Fury as rail fares soar SIX PER CENT despite endless strikes and cancellations - 'Give up and work from home!'

The Department for Transport has announced that rail fares will increase by almost six per cent next year

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Rail fares in England are set to increase by nearly six per cent from March next year, the Department for Transport (DfT) has said.

The DfT has capped the increase at 5.9 per cent for fares such as season tickets on most commuter journeys, some off-peak return tickets on long distance journeys and flexible tickets for travel around major cities.

Fares will rise from March 5.

The increase comes after weeks of disruption as train workers carried out a series of strikes over a pay dispute - with more strikes expected over the festive period.

Talking on GB News following the announcement, Mark Longhurst said: “I thought we were getting the message from the Government that they’re trying to get people back to working in city centres because of course it grows the rest of the economy, the coffee shops, the restaurants, the sandwich bars and so on.

Pay dispute: Rail fares will increase in March next year despite weeks of strikes
Pay dispute: Rail fares will increase in March next year despite weeks of strikes

“It feeds into people’s spending, and clearly now people will have to make a reassessment – can they afford to work?

“I think it is still a stay at home, don’t work.”

Train operators set unregulated fares, however their decision on prices are heavily influenced by the Government following the introduction of contracts due to the Covid pandemic.

Some social media users took to Twitter to share their outrage as fares are set to surge.

One Twitter user said: “Paying 5.9 percent more on an already expensive fare on a network which is – essentially – broken. The Government really are taking rail passengers for a ride.”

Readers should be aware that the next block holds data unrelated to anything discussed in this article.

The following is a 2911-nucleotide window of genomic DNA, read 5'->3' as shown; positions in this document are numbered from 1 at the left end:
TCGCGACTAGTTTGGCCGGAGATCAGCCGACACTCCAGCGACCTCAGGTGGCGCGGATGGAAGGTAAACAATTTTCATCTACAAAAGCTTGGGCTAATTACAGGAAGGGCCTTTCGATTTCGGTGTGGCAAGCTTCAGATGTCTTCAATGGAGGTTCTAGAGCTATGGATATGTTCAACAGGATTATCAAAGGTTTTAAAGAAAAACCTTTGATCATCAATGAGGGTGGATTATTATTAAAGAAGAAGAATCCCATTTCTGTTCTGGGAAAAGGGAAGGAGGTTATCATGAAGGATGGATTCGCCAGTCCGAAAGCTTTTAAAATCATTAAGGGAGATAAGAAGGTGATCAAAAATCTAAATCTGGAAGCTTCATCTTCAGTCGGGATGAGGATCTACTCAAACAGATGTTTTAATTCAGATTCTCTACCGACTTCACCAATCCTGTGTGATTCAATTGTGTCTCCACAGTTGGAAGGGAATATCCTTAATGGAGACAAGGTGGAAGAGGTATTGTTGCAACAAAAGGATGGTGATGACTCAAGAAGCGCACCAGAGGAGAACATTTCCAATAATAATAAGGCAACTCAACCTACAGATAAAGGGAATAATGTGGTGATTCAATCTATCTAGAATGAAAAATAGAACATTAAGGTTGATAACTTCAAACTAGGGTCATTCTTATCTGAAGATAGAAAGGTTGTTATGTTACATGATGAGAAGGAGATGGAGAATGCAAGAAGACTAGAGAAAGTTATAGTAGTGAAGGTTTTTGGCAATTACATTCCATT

While another added: “Rail fare increases should be scrapped until train companies can meet a certain standard.

“Travelling on cramped trains, late trains, cancelled and trains with no heating isn’t a choice that the public will accept. If you want to raise prices get the system right in the 1st place!”

Transport Secretary Mark Harper said: “This is the biggest-ever Government intervention in rail fares.

“I’m capping the rise well below inflation to help reduce the impact on passengers.

“It has been a difficult year and the impact of inflation is being felt across the UK economy.

“We do not want to add to the problem.

“This is a fair balance between the passengers who use our trains and the taxpayers who help pay for them."

Rail strikes: The rail fare cap of 5.9 per cent is below the rate of inflation
Rail strikes: The rail fare cap of 5.9 per cent is below the rate of inflation

The Government department claims the increase is 6.4 percent points lower than the inflation figure fare rises are historically based on.

Labour’s shadow transport secretary Louise Haigh said: “This savage fare hike will be a sick joke for millions reliant on crumbling services.

“People up and down this country are paying the price for 12 years of Tory failure.”